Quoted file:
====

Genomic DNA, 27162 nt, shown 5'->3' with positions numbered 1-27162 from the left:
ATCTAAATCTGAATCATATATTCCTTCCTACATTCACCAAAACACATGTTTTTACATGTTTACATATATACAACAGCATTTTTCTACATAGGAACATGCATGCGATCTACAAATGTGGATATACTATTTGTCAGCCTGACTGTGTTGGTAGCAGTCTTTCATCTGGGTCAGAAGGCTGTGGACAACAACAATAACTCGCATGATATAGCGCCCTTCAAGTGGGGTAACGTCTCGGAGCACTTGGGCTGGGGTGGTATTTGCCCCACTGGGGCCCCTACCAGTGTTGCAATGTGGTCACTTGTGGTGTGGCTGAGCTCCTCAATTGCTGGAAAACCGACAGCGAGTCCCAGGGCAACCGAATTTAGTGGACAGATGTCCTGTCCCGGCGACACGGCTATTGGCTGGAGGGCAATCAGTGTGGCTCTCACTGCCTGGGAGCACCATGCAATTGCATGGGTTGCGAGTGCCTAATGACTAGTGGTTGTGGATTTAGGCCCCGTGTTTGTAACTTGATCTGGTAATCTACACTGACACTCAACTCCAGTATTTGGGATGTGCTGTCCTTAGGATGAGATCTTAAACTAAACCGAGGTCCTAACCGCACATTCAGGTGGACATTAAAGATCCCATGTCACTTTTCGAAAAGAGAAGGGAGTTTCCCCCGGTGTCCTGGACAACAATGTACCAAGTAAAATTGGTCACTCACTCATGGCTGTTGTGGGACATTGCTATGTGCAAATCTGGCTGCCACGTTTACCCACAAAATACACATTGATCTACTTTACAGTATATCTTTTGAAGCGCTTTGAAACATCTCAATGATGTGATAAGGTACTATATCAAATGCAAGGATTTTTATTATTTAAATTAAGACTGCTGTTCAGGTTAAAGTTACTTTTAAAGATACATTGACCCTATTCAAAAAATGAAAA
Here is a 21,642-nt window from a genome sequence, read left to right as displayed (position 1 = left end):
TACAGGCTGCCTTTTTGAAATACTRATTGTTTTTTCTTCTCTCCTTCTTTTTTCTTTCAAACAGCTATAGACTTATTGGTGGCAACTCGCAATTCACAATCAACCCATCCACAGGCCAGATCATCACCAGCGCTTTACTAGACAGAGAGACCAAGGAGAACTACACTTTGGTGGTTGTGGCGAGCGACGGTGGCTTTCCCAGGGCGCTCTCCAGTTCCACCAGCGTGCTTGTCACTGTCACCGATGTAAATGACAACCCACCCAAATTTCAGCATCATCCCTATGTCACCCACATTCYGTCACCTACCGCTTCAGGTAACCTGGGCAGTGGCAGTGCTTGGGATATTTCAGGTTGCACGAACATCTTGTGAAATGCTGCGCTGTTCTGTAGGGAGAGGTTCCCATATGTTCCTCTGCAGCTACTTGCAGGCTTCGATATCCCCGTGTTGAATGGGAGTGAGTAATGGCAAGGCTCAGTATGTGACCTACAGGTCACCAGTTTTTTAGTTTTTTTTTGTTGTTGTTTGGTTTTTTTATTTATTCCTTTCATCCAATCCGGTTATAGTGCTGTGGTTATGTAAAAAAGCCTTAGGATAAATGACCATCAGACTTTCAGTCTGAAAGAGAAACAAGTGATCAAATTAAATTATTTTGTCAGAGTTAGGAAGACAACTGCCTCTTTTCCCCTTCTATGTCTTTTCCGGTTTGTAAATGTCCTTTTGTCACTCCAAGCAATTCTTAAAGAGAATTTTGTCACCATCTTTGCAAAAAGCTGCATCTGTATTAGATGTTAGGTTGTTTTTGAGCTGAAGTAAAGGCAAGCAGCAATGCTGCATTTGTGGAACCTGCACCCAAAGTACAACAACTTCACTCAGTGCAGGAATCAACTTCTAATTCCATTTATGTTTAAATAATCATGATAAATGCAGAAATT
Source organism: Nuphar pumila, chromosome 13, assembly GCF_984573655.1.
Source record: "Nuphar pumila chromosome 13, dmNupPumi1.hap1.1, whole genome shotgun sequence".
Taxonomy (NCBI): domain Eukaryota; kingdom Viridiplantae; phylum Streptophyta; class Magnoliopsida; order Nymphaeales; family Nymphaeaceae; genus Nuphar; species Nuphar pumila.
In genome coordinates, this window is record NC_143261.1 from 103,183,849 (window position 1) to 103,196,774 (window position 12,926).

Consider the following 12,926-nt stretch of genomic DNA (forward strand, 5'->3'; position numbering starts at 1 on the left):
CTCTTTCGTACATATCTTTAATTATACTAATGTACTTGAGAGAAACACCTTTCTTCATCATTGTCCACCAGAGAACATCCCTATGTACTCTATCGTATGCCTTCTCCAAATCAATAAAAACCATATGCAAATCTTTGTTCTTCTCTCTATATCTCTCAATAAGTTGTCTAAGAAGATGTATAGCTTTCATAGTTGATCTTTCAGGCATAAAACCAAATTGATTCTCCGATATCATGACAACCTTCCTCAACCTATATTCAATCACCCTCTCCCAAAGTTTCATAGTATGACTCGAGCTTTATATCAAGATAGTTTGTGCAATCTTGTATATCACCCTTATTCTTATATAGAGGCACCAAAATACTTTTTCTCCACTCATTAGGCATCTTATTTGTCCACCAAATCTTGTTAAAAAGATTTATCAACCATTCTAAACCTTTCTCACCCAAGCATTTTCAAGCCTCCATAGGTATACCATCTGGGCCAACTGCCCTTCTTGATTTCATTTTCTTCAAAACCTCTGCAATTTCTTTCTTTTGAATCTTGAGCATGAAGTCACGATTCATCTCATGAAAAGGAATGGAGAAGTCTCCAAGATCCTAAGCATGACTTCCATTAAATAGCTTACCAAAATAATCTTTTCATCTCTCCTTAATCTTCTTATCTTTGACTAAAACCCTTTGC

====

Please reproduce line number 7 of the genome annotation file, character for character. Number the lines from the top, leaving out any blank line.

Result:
Taxonomy (NCBI): domain Eukaryota; kingdom Viridiplantae; phylum Streptophyta; class Magnoliopsida; order Nymphaeales; family Nymphaeaceae; genus Nuphar; species Nuphar pumila.